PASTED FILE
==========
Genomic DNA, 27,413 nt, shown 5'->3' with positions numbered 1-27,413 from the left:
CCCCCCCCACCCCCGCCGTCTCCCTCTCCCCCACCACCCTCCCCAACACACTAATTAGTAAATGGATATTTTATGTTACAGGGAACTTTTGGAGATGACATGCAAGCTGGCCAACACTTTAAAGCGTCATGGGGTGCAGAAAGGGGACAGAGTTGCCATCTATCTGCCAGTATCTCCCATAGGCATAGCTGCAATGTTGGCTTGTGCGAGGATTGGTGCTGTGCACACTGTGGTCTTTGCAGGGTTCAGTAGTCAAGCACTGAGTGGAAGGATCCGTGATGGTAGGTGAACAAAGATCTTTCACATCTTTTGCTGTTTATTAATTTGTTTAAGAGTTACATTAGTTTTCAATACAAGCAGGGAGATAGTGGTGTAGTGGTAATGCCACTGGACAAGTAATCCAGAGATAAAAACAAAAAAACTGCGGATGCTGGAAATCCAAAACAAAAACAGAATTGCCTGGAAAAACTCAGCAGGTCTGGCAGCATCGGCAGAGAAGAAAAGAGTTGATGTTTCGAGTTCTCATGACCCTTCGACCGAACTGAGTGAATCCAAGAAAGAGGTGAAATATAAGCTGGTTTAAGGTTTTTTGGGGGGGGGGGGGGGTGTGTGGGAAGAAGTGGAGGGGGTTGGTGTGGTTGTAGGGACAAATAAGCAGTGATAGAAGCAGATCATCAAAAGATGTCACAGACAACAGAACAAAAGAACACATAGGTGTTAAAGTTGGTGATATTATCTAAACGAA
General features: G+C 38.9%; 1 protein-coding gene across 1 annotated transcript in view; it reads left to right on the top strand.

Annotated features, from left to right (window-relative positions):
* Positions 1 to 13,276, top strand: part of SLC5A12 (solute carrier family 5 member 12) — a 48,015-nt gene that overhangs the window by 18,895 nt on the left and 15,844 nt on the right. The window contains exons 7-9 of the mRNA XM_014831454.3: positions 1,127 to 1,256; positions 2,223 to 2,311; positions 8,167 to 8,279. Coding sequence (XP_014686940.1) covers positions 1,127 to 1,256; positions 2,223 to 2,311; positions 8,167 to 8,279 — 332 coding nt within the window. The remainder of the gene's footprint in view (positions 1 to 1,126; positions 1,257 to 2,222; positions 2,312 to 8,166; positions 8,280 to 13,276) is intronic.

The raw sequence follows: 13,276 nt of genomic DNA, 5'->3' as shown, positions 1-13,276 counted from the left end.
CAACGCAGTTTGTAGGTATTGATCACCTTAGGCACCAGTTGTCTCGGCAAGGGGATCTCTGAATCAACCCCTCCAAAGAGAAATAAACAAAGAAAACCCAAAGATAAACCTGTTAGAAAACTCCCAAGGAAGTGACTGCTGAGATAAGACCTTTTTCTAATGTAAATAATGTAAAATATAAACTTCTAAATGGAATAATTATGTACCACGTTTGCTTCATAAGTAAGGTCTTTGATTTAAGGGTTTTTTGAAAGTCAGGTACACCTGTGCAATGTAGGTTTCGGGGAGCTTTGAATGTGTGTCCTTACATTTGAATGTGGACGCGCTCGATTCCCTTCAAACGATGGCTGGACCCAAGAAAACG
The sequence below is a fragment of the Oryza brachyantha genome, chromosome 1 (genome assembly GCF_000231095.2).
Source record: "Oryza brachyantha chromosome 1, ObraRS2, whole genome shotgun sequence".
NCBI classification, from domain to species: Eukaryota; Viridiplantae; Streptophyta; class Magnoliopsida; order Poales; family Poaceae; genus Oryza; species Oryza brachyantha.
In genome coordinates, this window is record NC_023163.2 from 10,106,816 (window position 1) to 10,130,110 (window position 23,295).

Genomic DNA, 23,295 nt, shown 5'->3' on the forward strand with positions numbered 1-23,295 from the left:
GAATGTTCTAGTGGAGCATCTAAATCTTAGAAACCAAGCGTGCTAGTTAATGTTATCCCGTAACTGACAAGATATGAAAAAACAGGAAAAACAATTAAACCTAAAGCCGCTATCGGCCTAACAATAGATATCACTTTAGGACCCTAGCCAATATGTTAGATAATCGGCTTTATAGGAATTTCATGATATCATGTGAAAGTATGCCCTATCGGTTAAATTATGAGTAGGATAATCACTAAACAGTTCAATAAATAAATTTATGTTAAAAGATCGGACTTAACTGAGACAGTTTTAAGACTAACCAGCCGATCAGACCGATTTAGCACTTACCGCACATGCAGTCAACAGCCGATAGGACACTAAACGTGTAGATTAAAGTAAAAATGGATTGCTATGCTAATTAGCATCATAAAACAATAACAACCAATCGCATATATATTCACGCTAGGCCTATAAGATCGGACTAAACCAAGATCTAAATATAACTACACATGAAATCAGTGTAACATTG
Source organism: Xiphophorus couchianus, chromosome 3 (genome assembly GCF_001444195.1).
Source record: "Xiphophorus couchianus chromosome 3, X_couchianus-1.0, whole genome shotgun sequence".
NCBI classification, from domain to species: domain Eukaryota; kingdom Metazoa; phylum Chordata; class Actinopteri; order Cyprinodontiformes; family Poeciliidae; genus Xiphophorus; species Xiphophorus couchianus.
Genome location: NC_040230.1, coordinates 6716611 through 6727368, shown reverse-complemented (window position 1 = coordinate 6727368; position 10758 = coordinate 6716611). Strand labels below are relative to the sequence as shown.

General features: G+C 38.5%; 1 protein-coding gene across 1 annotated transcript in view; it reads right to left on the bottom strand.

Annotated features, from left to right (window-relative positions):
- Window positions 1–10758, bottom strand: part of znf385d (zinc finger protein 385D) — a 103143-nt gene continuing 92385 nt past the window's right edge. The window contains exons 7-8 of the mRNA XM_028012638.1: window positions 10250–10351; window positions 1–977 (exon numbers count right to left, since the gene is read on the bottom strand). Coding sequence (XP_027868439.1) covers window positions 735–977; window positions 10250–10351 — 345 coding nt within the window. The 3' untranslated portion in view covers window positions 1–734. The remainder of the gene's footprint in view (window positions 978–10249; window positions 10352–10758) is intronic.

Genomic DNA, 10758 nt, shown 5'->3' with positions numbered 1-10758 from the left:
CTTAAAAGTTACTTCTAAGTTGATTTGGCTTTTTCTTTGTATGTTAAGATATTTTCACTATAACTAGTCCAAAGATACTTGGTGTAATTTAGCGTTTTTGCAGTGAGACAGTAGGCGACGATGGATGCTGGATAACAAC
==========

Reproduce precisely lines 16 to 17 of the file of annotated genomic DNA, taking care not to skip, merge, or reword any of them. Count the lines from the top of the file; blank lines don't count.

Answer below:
NCBI classification, from domain to species: domain Eukaryota; kingdom Metazoa; phylum Chordata; class Actinopteri; order Cyprinodontiformes; family Poeciliidae; genus Xiphophorus; species Xiphophorus couchianus.
Genome location: NC_040230.1, coordinates 6716611 through 6727368, shown reverse-complemented (window position 1 = coordinate 6727368; position 10758 = coordinate 6716611). Strand labels below are relative to the sequence as shown.